By Sebastian Moffett and Ben Deighton
BRUSSELS (Reuters) - About 2,000 Belgians took to the streets on Sunday to protest against the possible early release from prison of the ex-wife and accomplice of child murderer Marc Dutroux and demand tougher rules on freeing convicts.
A court ruled in July that Michelle Martin would be able to live in a convent now that she has served 16 years of her 30-year sentence - outraging a nation that was horrified by the crimes committed by the woman and her ex-husband.
Dutroux was found guilty of kidnapping and raping six girls in the mid-1990s. He killed two of them and left two others to starve to death in a makeshift dungeon. Martin was convicted of helping him.
The demonstrators braved scorching temperatures in Brussels, some holding up signs calling on Martin to remain behind bars.
"We want a fundamental reform of the justice system ... and more place for the victim (in judicial decisions)", Jean-Denis Lejeune, the father of one of the victims, told journalists at the rally.
Martin's release is currently on hold pending an appeal by prosecutors.
Lejeune issued a list of proposals, including tighter control of prisoners granted early release and more careful review of such cases. Under current Belgian law, criminals are eligible for release after serving a third of their sentences, so long as they meet certain conditions.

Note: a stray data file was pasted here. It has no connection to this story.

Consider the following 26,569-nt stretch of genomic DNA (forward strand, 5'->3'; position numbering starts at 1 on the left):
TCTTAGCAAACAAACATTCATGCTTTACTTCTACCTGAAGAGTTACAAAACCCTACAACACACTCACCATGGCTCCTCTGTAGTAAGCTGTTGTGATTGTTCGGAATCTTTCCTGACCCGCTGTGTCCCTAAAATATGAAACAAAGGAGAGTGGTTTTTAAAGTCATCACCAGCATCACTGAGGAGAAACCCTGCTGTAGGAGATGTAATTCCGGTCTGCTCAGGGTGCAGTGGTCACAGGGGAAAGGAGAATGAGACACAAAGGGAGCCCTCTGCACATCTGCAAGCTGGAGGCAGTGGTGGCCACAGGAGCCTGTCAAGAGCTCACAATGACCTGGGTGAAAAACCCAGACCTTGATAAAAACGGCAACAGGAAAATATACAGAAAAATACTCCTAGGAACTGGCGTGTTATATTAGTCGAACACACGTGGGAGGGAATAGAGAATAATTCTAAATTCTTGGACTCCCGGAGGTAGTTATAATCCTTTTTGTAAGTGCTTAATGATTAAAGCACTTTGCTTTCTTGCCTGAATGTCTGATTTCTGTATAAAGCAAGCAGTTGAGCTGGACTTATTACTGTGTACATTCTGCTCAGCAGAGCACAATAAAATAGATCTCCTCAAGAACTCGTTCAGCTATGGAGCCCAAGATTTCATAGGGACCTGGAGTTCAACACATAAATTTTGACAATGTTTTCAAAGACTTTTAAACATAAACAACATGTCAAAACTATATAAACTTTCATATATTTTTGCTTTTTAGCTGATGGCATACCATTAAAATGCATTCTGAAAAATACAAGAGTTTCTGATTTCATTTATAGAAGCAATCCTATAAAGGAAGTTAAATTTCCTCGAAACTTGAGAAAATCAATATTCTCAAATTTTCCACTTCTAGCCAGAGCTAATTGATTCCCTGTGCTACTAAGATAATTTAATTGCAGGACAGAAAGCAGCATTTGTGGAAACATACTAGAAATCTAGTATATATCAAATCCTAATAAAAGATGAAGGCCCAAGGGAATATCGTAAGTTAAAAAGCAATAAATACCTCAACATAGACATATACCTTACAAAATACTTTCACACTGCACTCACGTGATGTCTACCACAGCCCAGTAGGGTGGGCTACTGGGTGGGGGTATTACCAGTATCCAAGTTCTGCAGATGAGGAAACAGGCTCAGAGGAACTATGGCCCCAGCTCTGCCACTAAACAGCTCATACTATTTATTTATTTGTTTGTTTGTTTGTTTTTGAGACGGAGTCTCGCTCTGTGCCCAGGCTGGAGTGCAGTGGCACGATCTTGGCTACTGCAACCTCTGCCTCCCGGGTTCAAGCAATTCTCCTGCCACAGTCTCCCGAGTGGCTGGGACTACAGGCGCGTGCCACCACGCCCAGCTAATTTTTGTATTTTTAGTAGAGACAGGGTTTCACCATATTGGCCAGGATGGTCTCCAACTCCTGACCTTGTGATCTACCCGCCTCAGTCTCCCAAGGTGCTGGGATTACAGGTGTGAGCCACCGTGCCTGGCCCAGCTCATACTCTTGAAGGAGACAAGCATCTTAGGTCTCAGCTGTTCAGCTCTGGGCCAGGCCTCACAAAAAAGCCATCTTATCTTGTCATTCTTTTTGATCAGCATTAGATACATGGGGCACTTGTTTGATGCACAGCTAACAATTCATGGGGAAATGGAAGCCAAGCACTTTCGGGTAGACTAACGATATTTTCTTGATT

Magistrates oppose Lejeune's proposals, and have issued a statement defending the current system.
"To be effective, penal policy must besides punishment offer positive measures to convicts - measures that are controlled and respected," said Herve Louveaux, president of Belgium's magistrates union.
Justice Minister Annemie Turtelboom is working on a proposal that would make some sentences ineligible for parole, she told Le Soir newspaper on Saturday.
Martin's possible release has already sparked protests in the village of Malonne, 60 km (37 miles) southeast of Brussels, location of the Clarisse Convent where she is scheduled to live.
The convent is situated next to a nursery school and offers retreats and musical performances. Over the past two weeks, five demonstrations have been held against her, and the convent was daubed with anti-Martin graffiti. Police have resorted to teargas on at least one occasion to control an angry mob, according to the Belga news agency.
The Clarisses say they are accepting Martin because of the Christian doctrine of forgiveness. "We thought that no one wins in our society if we let violence be answered by violence and make in this way a snowball," they said in a statement.
Psychiatrists have said Martin is unlikely to re-offend. A judgment on prosecutors' appeal is expected on August 28.
Retiree Christian Gaziaux, a Malonne resident with three grandchildren, said he would not welcome Martin's arrival.
"Especially here, where there are many schools, many children, I feel that it is unhealthy to bring a person like that," he said. "It's not the first time that she has committed this kind of act. If something happens in six months, what will they say?"
(Editing by Alessandra Rizzo)